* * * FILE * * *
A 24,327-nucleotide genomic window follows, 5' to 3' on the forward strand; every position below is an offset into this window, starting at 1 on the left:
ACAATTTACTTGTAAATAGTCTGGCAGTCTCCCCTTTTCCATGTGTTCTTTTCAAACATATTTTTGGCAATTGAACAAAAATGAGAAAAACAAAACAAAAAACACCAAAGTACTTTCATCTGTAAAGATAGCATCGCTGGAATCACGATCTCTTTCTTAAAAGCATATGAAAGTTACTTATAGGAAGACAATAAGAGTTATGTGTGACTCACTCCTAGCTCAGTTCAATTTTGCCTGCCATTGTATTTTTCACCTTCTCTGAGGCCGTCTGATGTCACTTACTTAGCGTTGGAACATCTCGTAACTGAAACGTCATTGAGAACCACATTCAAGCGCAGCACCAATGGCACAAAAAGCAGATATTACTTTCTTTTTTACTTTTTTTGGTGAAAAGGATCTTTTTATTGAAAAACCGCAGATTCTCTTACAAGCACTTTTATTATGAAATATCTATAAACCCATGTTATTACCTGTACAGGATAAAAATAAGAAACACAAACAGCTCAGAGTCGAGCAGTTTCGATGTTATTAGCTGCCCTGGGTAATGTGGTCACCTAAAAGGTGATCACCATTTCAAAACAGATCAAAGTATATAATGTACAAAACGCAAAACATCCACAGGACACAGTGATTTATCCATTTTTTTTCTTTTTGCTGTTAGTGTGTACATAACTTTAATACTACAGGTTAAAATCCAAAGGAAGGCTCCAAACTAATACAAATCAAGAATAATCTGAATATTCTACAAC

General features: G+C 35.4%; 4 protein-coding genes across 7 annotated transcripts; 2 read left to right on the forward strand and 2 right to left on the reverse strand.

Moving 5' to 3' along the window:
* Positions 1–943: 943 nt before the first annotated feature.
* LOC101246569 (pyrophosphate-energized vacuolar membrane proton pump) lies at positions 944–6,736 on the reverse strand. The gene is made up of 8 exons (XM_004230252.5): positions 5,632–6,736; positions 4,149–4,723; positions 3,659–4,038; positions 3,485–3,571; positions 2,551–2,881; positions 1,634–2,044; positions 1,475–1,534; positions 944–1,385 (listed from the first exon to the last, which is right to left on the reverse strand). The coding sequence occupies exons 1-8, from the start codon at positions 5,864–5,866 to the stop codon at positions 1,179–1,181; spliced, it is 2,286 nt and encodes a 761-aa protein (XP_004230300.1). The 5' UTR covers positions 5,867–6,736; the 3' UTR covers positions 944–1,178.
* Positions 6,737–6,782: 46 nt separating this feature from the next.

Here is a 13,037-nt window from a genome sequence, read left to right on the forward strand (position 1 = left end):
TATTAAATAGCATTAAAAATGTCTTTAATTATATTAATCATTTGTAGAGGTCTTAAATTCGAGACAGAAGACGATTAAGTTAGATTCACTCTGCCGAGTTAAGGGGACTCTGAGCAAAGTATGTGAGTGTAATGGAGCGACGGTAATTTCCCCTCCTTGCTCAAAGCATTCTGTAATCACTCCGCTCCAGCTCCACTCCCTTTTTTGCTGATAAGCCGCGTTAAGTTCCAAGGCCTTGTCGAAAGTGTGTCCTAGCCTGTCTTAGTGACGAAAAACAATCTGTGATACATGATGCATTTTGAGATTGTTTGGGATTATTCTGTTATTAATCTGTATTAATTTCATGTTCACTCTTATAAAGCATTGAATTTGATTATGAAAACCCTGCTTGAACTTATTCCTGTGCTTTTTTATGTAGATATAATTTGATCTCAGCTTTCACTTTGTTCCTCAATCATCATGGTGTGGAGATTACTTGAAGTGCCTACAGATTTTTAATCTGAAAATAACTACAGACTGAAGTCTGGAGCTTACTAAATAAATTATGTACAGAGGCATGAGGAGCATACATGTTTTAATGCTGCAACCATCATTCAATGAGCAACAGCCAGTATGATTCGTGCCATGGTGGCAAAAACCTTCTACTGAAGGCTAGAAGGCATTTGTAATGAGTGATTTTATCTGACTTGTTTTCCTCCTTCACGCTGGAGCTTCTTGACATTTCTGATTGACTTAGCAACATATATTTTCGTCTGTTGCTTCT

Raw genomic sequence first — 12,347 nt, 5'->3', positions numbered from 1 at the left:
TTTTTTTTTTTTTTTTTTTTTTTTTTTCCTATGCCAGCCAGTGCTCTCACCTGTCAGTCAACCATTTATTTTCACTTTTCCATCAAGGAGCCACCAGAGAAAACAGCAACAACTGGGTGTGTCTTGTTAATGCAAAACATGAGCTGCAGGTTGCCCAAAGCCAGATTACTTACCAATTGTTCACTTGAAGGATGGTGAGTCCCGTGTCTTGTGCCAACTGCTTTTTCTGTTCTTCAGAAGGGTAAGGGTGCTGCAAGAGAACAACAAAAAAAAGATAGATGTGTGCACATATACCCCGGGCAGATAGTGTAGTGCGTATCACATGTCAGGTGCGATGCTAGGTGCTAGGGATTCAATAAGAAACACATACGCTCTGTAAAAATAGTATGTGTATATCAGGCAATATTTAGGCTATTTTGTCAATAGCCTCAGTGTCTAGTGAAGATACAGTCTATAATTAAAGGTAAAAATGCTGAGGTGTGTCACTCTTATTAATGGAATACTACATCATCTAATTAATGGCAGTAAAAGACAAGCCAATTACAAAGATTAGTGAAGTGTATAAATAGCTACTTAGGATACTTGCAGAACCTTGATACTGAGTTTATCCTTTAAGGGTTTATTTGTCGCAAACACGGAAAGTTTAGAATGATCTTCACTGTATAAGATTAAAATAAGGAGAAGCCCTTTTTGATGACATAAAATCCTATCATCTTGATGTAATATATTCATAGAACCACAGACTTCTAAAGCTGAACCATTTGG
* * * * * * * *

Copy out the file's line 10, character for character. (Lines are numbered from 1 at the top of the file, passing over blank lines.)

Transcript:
Raw genomic sequence first — 12,347 nt, 5'->3', positions numbered from 1 at the left: